While it is the responsibility of the U.S. of Agriculture (USDA) to ensure food safety, the agency’s broad guidelines can fall short of the minute details many consumers desire. Also, due to the size and workload of the USDA, reports on the safety of many food groups are few and far between. The last report the agency published on pesticides in fruits and vegetables was in 2011.
As a result, organized watchdog groups such as the Organic Consumers Association, Organic Farmers Association and the Environmental Working Group have voluntarily accepted the task of testing and notifying consumers of their results regarding pesticides found in our food chain.
The Environmental Working Group (EWG) is a nonprofit organization made up of scientists, physicians, educators and writers who believe in keeping the citizenry informed on crucial environmental issues. The organization was co-founded 20 years ago by Ken Cook, who, according to EWG’s website, was a “principal architect of the 1985 farm bill that for the first time shifted U.S. farm policy from a narrow focus on maximum crop production to conservation of land, water, wetlands and wildlife.”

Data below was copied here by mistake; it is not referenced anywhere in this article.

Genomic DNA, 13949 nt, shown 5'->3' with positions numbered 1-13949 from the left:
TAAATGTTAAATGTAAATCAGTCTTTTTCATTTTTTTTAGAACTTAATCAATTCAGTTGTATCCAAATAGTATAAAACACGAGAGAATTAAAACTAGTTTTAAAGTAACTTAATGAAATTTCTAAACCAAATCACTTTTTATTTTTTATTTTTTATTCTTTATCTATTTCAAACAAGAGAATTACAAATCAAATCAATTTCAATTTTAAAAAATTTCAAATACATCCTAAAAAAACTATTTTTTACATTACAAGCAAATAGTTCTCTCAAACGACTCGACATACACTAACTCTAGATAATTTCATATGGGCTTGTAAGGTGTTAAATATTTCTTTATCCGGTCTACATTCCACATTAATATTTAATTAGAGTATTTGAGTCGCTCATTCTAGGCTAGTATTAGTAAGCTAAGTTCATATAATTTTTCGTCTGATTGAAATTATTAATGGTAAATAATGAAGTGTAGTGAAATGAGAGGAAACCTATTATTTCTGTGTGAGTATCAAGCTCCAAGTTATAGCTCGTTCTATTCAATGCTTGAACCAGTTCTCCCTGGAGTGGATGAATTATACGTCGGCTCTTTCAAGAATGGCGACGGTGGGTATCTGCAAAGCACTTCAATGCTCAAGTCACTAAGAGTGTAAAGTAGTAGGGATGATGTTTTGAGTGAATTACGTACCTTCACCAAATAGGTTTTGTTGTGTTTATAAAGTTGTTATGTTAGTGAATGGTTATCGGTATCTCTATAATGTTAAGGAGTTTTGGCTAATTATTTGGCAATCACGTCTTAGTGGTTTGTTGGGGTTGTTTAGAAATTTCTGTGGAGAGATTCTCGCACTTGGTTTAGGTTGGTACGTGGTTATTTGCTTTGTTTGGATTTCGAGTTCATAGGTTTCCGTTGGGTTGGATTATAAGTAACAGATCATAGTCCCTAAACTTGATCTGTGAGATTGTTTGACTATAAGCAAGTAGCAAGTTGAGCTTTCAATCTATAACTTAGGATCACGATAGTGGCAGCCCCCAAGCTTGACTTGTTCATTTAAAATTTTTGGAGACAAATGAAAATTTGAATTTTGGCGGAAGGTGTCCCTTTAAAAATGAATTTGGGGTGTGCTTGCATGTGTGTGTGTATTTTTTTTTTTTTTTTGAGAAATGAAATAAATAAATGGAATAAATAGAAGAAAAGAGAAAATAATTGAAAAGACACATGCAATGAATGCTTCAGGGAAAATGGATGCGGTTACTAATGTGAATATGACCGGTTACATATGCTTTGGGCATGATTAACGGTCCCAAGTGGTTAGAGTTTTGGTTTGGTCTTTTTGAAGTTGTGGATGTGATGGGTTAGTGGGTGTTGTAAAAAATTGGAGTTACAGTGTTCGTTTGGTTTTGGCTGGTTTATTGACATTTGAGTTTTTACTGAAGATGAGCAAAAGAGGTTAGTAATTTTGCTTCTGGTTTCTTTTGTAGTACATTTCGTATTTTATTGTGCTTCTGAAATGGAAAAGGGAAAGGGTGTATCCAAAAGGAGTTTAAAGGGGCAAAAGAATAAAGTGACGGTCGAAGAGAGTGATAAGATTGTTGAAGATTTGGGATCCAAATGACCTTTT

EWG has become the mouthpiece for updated information on pesticide contamination in the U.S. food chain. The USDA’s last posting on the subject was in 2011, while EWG updates its data reports every year.
As it is important to eat five to nine servings of fresh vegetables and fruits every day, health-minded consumers choose from the wide variety of organic produce when possible. When organic produce is not available or is out of reach price-wise, the next best choice is to choose from the EWG “Clean 15” list.
When purchasing from the “Dirty Dozen” list, rinse or wash thoroughly under running water or with an approved vegetable-washing product, if available. Please note: Sll testing on the following produce was done after four washings.
The 2017 list is as follows:
- Sweet Corn *
- Sweet peas (frozen)
- Papayas *
- Sweet bell peppers
For complete lists of pesticide-contaminated crops and those generally grown with a minimum of contamination or absorption, visit the EWG website, where you’ll find complete explanations of the type of contamination.
Consumers concerned about other environmental issues, such as the high cost of transporting produce, can consider eating foods harvest and stored seasonally in the region in which they live. Buying at farmers markets and co-ops, through CSAs (Community Supported Agriculture) or directly from farmer-producers provides other options. Purchasing directly from the producer also affords the option of finding out if the food is produced cleanly and sustainably.
* Some sweet corn and papaya grown in the United States is from GMO seed. Consumers wishing to avoid GMO products should buy organic varieties of these crops.See Part 1 in this series: Why Buy Organic? Part 1: Fruits and Vegetables